Waterloo Regional Police Services Chief Matt Torigian issued a full public apology to the arrest, strip search and detention of Kitchener resident, Jessie Sansone.

"We are in a position to apologize publically to Mr. Sansone not only for the thorough search, but more importantly the difficulties this has caused he and his family in the aftermath," Torigian said at a press conference held Monday afternoon.

Sansone was taken into custody on February 22, 2012 outside his 4-year-old daughter's school after she drew a sketch of a gun in their home. She told her teacher that her dad, Jessie, used it to kill monsters and bad guys. The gun turned out to be a toy.

On Monday, Waterloo Regional Police released the results of an internal review following Sanson's arrest. WRPS say the review was conducted in the interest of transparency and accountability to the community; to evaluate the sequence of events; and to review the actions taken by members of the Service.

The investigative review included an examination of the evidence, an assessment of the timeline, interviews with members of the involved community agencies as well as 14 members of the Waterloo Regional Police Service.

Jessie Sansone has previously been convicted of assault and is prohibited from possessing a firearm. Those facts, and not just the drawing of the gun, led them to arrest Sansone. When asked if that was the right course of action to arrest Sansone, Chief Torigian said it was.

"The results of this review have determined that Waterloo Regional Police officers acted in accordance with the law by arresting Mr. Sansone and made every effort to preserve his dignity and the safety of this community,"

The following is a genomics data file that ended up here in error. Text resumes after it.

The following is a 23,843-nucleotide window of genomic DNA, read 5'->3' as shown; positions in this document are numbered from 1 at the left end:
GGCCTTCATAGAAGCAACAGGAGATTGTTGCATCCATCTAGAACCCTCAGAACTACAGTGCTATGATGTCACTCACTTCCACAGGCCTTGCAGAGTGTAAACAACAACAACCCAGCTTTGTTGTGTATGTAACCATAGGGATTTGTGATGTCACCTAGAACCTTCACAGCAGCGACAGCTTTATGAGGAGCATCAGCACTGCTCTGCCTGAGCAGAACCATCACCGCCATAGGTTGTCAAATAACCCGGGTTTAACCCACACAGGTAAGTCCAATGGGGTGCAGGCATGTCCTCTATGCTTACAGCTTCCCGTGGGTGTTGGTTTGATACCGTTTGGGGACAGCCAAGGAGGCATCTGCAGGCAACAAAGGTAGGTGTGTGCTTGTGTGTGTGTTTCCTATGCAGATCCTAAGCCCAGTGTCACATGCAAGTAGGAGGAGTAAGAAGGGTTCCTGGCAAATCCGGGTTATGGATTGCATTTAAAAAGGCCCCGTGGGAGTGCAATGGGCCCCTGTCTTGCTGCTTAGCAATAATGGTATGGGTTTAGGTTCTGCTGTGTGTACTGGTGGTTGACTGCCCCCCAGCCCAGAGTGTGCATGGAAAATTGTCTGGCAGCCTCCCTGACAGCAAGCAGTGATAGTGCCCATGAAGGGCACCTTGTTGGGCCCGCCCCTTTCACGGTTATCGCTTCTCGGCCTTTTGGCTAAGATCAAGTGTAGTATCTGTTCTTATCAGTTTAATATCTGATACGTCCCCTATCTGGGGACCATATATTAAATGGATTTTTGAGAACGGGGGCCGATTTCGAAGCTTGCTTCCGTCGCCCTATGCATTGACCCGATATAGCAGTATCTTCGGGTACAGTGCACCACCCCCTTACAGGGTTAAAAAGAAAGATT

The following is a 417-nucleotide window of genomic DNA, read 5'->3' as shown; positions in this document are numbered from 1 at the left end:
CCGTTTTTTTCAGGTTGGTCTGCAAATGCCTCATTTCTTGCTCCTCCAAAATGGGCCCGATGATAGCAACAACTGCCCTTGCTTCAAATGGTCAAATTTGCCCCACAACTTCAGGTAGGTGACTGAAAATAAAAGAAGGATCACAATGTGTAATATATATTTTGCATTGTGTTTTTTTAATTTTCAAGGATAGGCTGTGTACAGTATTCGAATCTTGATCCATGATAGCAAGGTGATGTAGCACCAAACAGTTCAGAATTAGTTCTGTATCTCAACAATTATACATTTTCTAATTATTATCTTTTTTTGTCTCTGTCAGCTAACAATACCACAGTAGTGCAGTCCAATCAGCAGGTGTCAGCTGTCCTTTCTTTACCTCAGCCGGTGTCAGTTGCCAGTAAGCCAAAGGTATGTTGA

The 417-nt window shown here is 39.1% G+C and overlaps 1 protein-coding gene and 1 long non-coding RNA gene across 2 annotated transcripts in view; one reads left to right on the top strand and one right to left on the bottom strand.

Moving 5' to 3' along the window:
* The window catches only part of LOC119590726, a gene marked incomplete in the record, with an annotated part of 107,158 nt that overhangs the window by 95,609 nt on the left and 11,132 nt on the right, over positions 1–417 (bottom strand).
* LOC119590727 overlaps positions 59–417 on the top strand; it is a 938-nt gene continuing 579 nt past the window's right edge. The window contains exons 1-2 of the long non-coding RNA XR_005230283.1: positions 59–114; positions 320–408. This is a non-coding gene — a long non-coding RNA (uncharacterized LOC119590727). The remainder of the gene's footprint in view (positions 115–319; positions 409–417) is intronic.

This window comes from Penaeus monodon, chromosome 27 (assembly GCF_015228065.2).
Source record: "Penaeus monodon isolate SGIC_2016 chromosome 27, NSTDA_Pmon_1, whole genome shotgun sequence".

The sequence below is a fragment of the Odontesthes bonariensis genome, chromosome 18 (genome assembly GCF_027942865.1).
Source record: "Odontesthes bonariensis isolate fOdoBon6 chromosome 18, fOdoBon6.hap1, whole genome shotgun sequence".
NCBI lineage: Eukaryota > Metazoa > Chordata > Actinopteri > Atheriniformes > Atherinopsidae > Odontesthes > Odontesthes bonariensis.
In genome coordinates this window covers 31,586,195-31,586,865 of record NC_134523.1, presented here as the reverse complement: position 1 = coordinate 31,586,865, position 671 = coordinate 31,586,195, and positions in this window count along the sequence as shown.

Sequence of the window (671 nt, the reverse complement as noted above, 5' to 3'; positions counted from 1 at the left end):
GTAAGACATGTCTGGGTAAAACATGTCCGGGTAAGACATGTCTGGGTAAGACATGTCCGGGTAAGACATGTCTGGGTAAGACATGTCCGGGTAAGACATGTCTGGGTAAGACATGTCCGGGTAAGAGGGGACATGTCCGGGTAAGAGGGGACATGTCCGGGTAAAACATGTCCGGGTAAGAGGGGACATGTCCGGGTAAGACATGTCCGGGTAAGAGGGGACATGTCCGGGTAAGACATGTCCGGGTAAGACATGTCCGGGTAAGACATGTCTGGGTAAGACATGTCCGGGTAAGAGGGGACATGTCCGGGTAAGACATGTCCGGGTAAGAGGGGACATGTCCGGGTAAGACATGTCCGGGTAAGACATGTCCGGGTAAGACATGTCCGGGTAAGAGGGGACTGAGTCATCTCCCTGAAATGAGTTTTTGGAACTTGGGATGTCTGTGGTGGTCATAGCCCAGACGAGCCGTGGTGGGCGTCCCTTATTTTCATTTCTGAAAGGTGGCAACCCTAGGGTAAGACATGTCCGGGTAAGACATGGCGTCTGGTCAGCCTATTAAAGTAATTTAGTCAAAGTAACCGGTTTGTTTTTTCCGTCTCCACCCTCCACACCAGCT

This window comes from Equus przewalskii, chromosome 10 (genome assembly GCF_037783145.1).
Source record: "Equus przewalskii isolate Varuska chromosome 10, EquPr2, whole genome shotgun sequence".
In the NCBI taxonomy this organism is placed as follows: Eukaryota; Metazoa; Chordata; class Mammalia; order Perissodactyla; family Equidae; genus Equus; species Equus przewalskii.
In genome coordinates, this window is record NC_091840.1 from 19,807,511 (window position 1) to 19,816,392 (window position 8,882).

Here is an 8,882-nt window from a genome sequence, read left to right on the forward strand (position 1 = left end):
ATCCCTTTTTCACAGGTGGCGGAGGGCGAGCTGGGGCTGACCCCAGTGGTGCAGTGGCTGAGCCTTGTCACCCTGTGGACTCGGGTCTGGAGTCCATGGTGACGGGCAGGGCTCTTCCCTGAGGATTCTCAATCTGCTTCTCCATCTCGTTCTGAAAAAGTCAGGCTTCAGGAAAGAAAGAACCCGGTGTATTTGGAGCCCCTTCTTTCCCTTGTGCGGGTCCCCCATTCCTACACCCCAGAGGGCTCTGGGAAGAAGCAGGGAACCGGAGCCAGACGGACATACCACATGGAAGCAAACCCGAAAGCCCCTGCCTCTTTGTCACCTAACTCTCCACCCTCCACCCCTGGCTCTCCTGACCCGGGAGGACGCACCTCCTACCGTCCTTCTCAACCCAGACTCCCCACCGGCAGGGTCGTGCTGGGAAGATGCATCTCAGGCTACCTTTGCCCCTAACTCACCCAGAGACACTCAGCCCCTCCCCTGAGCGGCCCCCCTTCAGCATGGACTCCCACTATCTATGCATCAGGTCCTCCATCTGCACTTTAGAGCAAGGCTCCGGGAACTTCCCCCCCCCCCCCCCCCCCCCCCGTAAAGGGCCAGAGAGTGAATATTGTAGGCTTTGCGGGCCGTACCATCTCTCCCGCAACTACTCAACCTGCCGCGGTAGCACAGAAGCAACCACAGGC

Chief Torigian and Deputy Chief Thomlison met with Sansone prior to Monday's press conference to personally apologize.

Sansone has accepted the police's apology but is still upset over what happened and the effect it's had on his kids. To this date, he has yet to see his daughter's drawing.

"No one has seen this drawing of the gun. Apparently it was erased off an erasable board," says Sansone.

He is still considering legal action against the Waterloo Regional Police Service.

As a result of the incident Sansone has moved his four children to a new school. Sansone is looking to move on but doesn't deny his past saying, "I did get in trouble with the law, it's been over 5 years, and I've paid for my mistakes.

As part of the review, WRPS are making 8 recommendations to avoid a similar incident from happening. Among them is better record keeping when a prisoner is transferred between officers, the potential use of technology – like airport scanners – to do instrusive searches and the requirement that a supervisor sign off on any "thorough search", or strip searches, before is happens.

All of the recommendations brought forward are listed in the full report, which can be found at http://www.wrps.on.ca/inside-wrps/publications/sansone-report